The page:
Utah wants to help more kids at home and reduce foster care placements
By Marjorie Cortez
July 12, 2012
SALT LAKE CITY — Fewer Utah children would be placed in foster homes under an ongoing effort to strengthen in-home services provided by the Division of Child and Family Services, a sought-after change in the state’s care of children.
A state legislative audit in 2011 revealed a 38 percent increase in Utah foster care placements during the previous decade. The audit also showed that the number of families that received in-home support that enabled children to stay in their homes decreased by 40 percent over the same time period.
Those troubling numbers prompted a change in approach.
DCFS director Brent Platt Wednesday came before the state’s Child Welfare Legislative Oversight panel to tell lawmakers that the state is shifting some resources and developing tools to identify the best services for children who can safely remain in their own homes.
Rep. Merlynn Newbold, R-South Jordan, chairwoman of the panel, said the approach is encouraging.
“One of our goals as a Legislature is to keep families together whenever possible,” she said.
During fiscal year 2011, 1,926 children entered the foster care system in Utah, according to DCFS figures.
The use of in-home services can result in better outcomes for children and are less expensive than removing a child from their home and into foster care. But the change means caseworkers will need to make more home visits, which could require a change in the way DCFS is funded, Platt said.
Pulling fewer children out of homes “takes partnerships with communities. We as a division don’t magically create the services these kids will need,” Platt said.
While the 2011 audit showed more reliance on out-of-home foster care placements, it also spotlighted that funding for in-home services had decreased over a five-year period. Those services are fully funded by the state’s General Fund while out-of-home placements are funded with state and federal dollars.
The division plans to seek a federal waiver to give it greater flexibility with funds, Platt said, allowing it to enhance at-home programs.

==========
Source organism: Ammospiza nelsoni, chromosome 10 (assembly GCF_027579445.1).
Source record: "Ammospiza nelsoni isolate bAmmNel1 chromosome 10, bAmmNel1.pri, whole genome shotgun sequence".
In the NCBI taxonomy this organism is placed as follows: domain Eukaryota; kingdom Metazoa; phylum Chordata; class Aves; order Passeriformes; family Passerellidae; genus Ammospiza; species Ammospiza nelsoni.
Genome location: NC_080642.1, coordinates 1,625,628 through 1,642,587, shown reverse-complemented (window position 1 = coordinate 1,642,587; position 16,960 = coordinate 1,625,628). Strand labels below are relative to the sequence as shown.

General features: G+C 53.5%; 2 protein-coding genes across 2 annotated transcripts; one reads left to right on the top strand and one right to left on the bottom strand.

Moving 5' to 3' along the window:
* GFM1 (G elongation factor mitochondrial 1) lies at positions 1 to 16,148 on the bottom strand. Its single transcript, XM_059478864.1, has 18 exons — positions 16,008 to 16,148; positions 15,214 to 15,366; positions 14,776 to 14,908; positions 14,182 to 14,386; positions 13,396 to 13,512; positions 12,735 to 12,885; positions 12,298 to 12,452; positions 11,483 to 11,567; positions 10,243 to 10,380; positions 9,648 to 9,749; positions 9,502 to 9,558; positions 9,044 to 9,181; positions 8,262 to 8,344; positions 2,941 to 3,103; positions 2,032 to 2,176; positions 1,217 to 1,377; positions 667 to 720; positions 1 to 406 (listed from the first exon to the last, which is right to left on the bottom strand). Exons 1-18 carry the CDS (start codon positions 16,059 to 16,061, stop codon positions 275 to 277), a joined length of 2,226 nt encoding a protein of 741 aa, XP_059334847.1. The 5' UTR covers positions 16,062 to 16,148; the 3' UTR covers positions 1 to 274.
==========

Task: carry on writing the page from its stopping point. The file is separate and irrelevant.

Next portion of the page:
Platt also reported that the division has reduced its reliance on “congregate care” in group homes in the Salt Lake Valley and northern Utah, DCFS’s largest regions.
“These are the least desirable placements. We only want to use these placements when there is a dire need,” Platt said.
While in-home placement provides better outcomes for children, it is unsafe for some children to remain in their own homes. That means the state must have trained foster parents willing to accept new placements.
For example, the division has experienced an uptick in the number of children in the Cache Valley entering care due to more aggressive enforcement of drug offenses by law enforcement, Platt said. Those activities have resulted in 25 new placements in recent months.
The low basic financial reimbursement rate may discourage some people from the 24-hour, seven days a week commitment that foster care requires, national advocates say. A 2007 report said inadequate foster care rates “negatively affect foster parent recruitment and retention.”
Utah’s daily reimbursement rates range from $14.68 a day to $27.87. Although the state funds some supplemental services and items, most families end up paying children’s care out of pocket, said Happie Larson, a licensed foster parent in Davis County.
“The reality is, people don’t do it for money,” Platt said. “These are people who want to help children, to give back to their communities.”
Larson, who with her husband, Richard, have adopted 15 children they have fostered, agreed.
“Even if they didn’t give me a single dollar a day, I’d still do it,” Larson said. She was a foster child herself.
“You want to give them a chance at a typical life and you’re trying to do that on $15 a day?” Larson said. “We spend more to kennel a dog than to care for a child. What is the message that sends to a child?”